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Doc.: IEEE 802.11-14/0424r0 Submission March 2014 Osama Aboul-Magd, Huawei TechnologiesSlide 1 HEW SG PAR and CSD Comments and Resolutions Date: 2014-03-18.

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Presentation on theme: "Doc.: IEEE 802.11-14/0424r0 Submission March 2014 Osama Aboul-Magd, Huawei TechnologiesSlide 1 HEW SG PAR and CSD Comments and Resolutions Date: 2014-03-18."— Presentation transcript:

1 doc.: IEEE 802.11-14/0424r0 Submission March 2014 Osama Aboul-Magd, Huawei TechnologiesSlide 1 HEW SG PAR and CSD Comments and Resolutions Date: 2014-03-18 Authors:

2 doc.: IEEE 802.11-14/0424r0 Submission March 2014 Osama Aboul-Magd, Huawei TechnologiesSlide 2 Abstract This submission include comments related to HEW SG proposed PAR and CSD, and SG response to these comments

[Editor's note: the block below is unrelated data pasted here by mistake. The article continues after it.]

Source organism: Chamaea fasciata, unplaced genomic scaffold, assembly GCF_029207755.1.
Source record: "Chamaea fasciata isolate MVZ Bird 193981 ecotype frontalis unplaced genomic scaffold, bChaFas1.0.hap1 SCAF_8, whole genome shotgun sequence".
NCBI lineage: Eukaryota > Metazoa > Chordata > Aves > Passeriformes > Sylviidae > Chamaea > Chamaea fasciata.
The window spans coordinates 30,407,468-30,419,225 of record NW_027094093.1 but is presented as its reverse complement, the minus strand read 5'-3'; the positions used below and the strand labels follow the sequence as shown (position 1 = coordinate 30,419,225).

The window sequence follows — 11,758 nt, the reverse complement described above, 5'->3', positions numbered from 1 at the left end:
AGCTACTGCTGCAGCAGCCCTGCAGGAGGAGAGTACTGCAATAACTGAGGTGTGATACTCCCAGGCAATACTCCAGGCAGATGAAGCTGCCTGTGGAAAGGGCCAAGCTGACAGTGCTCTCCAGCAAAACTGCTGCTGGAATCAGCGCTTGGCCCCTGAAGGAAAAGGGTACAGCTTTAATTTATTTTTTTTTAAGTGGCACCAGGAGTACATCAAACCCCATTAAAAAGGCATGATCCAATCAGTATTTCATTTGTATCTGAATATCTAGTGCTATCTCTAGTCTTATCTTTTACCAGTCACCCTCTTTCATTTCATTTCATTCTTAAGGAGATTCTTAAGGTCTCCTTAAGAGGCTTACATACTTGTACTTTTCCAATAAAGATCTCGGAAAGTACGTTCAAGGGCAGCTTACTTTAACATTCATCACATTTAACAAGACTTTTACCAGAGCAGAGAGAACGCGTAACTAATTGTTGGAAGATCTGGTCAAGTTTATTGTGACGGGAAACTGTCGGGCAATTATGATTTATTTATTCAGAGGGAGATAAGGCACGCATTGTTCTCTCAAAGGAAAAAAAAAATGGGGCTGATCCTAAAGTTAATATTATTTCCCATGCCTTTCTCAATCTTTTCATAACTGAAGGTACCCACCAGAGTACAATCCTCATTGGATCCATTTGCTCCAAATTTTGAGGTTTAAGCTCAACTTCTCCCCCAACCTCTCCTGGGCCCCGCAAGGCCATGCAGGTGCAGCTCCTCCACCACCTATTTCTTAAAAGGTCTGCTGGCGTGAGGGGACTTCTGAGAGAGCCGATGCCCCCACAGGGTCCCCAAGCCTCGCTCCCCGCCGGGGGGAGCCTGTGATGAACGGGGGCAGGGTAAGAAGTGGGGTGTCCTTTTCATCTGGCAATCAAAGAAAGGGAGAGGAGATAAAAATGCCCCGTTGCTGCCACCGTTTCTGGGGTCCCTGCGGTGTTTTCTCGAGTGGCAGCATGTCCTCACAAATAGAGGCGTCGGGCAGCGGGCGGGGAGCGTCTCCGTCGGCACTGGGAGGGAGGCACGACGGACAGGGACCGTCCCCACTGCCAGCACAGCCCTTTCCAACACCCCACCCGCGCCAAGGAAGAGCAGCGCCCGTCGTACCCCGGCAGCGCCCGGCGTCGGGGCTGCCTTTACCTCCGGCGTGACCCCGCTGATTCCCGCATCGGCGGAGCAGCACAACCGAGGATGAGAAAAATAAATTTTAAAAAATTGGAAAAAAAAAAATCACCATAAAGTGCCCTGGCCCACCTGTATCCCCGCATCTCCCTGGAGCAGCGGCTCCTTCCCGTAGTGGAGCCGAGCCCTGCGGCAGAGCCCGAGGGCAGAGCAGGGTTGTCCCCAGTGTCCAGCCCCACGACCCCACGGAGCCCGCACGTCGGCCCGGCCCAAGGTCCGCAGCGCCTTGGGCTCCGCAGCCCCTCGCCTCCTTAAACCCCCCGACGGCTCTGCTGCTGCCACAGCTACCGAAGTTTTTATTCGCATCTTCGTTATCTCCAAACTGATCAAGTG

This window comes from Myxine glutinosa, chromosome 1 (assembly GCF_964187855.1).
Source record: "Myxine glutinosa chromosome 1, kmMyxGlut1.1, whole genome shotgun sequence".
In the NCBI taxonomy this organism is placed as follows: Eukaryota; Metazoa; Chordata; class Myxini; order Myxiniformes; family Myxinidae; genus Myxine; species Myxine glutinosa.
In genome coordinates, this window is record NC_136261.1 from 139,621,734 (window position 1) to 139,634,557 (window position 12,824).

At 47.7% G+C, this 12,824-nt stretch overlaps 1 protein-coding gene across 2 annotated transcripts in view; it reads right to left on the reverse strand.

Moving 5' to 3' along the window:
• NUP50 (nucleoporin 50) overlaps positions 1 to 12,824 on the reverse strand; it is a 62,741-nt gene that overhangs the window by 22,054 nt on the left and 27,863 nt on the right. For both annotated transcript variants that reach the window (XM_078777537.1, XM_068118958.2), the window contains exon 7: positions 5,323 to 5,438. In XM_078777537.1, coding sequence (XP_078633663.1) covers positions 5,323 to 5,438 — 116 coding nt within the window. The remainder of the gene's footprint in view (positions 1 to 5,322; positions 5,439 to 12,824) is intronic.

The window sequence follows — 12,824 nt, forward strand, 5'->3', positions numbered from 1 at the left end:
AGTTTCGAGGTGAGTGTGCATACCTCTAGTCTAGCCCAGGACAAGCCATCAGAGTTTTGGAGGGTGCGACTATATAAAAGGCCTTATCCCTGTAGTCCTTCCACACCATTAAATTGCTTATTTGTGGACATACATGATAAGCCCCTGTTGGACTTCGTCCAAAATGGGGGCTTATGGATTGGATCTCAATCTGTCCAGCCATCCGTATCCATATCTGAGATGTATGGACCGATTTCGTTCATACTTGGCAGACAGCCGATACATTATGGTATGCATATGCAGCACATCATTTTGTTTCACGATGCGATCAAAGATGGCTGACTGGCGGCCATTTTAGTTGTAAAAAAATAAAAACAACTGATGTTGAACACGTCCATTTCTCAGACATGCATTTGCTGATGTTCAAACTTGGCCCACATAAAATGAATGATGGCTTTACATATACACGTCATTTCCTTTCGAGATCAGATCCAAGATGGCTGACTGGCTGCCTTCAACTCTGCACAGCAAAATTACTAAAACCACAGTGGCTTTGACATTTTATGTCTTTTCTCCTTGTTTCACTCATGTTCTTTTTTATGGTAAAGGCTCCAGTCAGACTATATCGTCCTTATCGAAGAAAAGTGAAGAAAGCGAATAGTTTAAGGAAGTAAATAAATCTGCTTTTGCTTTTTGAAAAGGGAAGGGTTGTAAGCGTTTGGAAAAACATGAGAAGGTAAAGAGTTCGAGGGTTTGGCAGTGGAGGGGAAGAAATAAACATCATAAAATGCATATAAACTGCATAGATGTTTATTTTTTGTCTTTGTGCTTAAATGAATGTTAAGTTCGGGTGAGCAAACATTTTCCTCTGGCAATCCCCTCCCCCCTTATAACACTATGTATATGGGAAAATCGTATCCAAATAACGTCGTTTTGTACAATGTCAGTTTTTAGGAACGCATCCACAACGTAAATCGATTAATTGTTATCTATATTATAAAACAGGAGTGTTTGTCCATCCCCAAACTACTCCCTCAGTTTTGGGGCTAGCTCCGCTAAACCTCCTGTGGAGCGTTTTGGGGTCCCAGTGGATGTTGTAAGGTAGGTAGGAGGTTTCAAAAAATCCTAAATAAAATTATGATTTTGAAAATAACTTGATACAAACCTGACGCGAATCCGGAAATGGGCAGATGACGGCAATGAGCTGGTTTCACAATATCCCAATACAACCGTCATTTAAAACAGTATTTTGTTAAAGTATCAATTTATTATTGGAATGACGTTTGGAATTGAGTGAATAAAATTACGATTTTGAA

3 doc.: IEEE 802.11-14/0424r0 Submission March 2014 Osama Aboul-Magd, Huawei TechnologiesSlide 3 Comments from Bob Grow IEEE P802.11tbd HEW (High Efficiency WLAN) Non substantive comments on the PAR. Draft PAR: https://mentor.ieee.org/802.11/dcn/14/11-14-0165-00-0hew-802-11- hew-sg-proposed-par.docx 1. Did notice that the Abstract per the 802.11 document is for CSD, but not important for EC consideration. 2. As the provided draft does not appear to be from myProject, I assume it hasn't been presubmitted, if it had been submitted, then the supplied material should be myProject output. (The dates are an indicator -- PAR date empty, and approval and expiration dates filled in. But, the approval date can only be achieved if it was presubmitted.) The PDF file is attached. 3. 4.3 will likely raise comment from NesCom (planning on an extension on initial submittal), but I prefer honesty rather than avoiding NesCom comment. The projected completion date is changed to March 2018